There is no ‘I’ in TEAM (but there is in WINNING) pt2
Hannah Prince concludes her piece on the winning mentality.
Healthy levels of task conflict
As already explained, this ‘team of teams’ is a hugely diverse group of individuals who each bring their unique personality traits, values, beliefs and attitudes. While research suggests this is great for team creativity, idea generation, and reducing intergroup biases, it can hamper the levels of team cohesiveness, efficacy and can actually result in more team conflict.
This term ‘conflict’ often has negative connotations but it’s important to recognise that it’s actually a sign of a healthy working team. In fact, it can facilitate effective decision making by overcoming group biases and allowing group creativity to flourish; all of which can positively impact performance.
So both the performance staff and players need to understand that this group is hugely diverse and therefore accept that conflict is going to happen which it not always a bad thing. With this knowledge they learn how to adapt their behaviours in order to cater for others preferences and communicate differently according to people’s preferences.
It can also help generate a healthy amount of conflict which is related only to the task at hand, and not emotional or personal in any way. This type of relationship conflict is actually detrimental to performance.
“Being picked is the greatest honour I could ever receive as a rugby player...the pinnacle of my career” - Lawrence Dallaglio, former British and Irish Lions captain
So the players will have a genuine desire and passion to be part of the squad which is an important component of cohesion; however they also need to be well integrated, not just socially but also when it comes to actually performing. In sum, they need to be both attracted to the group and well integrated.
This makes a team a cohesive unit, i.e. they stick together in order to win. Having high levels of cohesion is likely to improve performance as well as result in individual level benefits including enhanced self-esteem, conformity to the group, individual work output and collective efficacy.
So when the team are on the pitch, they need to stick together, whether they’re winning or losing, playing well or not, they need to remain united. They also need to gel as a social unit as this is equally as important for performance.
Team goals and role clarity
Of course the team, both on and off the field, know that the ultimate goal is to win the series but what are the steps or factors required for this to happen? What’s required of them all both individually and as a team to achieve success?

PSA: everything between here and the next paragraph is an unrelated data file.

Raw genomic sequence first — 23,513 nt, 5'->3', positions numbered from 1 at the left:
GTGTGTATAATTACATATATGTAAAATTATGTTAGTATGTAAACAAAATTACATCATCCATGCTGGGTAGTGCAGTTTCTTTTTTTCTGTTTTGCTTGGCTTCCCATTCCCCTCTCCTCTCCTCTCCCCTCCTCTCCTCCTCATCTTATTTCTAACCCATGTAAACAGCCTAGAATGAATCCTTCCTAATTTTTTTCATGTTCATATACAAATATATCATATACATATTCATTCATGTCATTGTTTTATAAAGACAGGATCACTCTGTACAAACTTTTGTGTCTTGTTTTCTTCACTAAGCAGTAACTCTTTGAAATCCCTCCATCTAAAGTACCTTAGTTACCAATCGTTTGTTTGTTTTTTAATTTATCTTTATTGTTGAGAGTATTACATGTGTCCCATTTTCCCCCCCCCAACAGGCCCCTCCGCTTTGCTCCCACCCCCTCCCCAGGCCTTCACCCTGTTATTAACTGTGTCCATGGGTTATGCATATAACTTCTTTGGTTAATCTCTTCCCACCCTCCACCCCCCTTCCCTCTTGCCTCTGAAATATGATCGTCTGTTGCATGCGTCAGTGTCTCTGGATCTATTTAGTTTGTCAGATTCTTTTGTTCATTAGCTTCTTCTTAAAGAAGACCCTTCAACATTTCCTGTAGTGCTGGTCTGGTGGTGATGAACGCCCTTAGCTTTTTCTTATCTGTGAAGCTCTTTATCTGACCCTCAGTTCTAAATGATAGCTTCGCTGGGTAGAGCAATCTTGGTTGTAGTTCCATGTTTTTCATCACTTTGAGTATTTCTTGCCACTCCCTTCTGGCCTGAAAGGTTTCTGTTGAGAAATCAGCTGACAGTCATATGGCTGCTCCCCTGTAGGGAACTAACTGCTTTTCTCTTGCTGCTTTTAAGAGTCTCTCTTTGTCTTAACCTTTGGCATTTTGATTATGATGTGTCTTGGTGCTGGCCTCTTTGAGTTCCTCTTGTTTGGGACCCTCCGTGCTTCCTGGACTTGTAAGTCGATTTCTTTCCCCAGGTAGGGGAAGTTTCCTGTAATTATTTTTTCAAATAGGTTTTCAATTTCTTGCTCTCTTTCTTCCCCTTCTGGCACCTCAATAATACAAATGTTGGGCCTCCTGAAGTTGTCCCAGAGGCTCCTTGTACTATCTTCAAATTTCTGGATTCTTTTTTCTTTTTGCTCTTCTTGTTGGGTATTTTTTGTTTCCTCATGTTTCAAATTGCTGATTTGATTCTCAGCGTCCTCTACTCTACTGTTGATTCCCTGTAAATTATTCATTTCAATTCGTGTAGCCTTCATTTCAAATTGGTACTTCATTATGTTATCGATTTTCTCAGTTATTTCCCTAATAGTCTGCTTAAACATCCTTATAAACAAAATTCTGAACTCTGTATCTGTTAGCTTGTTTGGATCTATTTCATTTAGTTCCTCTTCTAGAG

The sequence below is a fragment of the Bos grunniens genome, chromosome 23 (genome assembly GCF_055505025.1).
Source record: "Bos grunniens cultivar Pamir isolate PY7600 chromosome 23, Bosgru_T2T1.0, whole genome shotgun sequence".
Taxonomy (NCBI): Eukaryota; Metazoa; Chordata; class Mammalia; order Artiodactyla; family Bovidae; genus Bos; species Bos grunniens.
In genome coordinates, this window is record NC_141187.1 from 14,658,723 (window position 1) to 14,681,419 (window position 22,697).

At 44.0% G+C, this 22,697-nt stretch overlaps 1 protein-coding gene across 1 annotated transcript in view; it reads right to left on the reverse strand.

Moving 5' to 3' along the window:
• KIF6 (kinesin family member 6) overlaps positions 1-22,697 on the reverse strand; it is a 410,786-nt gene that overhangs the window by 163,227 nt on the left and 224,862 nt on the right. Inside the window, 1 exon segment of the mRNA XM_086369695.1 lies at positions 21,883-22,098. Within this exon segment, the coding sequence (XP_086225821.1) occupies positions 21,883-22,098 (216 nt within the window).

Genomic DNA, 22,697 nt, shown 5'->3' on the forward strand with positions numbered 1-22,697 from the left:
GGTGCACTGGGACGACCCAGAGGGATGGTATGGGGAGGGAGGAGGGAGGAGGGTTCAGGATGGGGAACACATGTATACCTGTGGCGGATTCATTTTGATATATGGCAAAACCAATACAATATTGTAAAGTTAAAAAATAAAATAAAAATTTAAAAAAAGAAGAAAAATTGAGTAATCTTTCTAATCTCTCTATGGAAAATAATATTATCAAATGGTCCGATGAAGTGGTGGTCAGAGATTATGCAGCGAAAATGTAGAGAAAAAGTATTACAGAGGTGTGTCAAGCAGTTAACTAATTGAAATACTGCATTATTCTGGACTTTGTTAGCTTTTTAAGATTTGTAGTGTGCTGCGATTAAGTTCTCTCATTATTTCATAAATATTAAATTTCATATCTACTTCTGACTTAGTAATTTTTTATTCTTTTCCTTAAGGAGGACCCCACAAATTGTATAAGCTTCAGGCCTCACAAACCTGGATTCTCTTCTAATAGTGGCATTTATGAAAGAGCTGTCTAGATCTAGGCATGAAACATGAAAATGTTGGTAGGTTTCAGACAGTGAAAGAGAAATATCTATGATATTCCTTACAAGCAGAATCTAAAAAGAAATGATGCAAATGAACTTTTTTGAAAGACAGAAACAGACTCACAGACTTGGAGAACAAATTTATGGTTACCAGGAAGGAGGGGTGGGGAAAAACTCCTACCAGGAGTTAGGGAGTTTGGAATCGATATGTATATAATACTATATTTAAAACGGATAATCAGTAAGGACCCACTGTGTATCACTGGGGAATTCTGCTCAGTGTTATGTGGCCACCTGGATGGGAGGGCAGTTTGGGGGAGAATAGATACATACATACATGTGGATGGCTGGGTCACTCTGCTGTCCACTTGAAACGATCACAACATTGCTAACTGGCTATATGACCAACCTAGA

Perhaps one of the goals during the matches is to keep penalties conceded down to five each half, to give away less territory and ball to the Kiwis which should result in less points conceded. One way to scope this out is through group goal setting, a common method used in sport which is linked to enhanced group performance, communication, commitment and satisfaction.
It’s also been identified as the most effective method of enhancing cohesion amongst sporting athletes. In fact individual perception of cohesion and group unity can decrease when group activities like group goal setting are absent.
So Gatland and the rest of the performance staff should have a group goal setting session on a regular basis to ensure the team knows exactly what’s expected of them in order to win. When actually setting these goals, it’s important to note that the type of goal used determines the level of performance generated.
Research confirms that: (i) specific goals lead to higher performance than more generic ‘do your best’ type of goals, and (ii) more difficult goals lead to higher performance than easy goals.
For the team to be effective, everyone requires clarity around their individual role as well as an understanding of others roles and how they all contribute to the overall goal of winning the series. Take the captain Warburton, what’s his role on the pitch and how’s it different to scrum half Greg Laidlaw?
How do they communicate on the pitch with the rest of the team in order to fulfil these roles? The team needs to understand this with clarity, if they don’t then performance will likely suffer, players will feel dissatisfied, levels of team cohesion will decrease and the team will probably have less confidence that they can perform well.
It may also result in players anxiety levels increasing prior to competition, which when too high can have a catastrophic effect on performance.
Perhaps one player has a tendency to overthink things and as a result this may be negatively affecting their performance, part of their individual goal setting could be focused on this. It provides a common language for the team which can help when clarifying roles and responsibilities.
For the British and Irish Lions to demonstrate effective teamwork and performance, there are endless factors to be considered, here I’ve highlighted a few.
To be effective, everyone needs to have a clear understanding of both collective and individual goals, roles and responsibilities, an effective leader who inspires the rest of the team, and promotes a cohesive unit, and finally healthy levels of conflict.
To bring about these positive outcomes and enhance performance, individuals first need to have an increased awareness of what’s actually going on. A crucial aspect to this is self-awareness. When individuals have enhanced levels of self-awareness, their thinking, communication and behavioural styles alter for the good of the team as a whole.
This can reduce the occurrence of issues which commonly arise in teams, and instead enhance levels of team cohesion, role clarity, communication effectiveness, and general engagement levels within the team.
As the Lions tour, Hannah Prince analyses the winning mentality.
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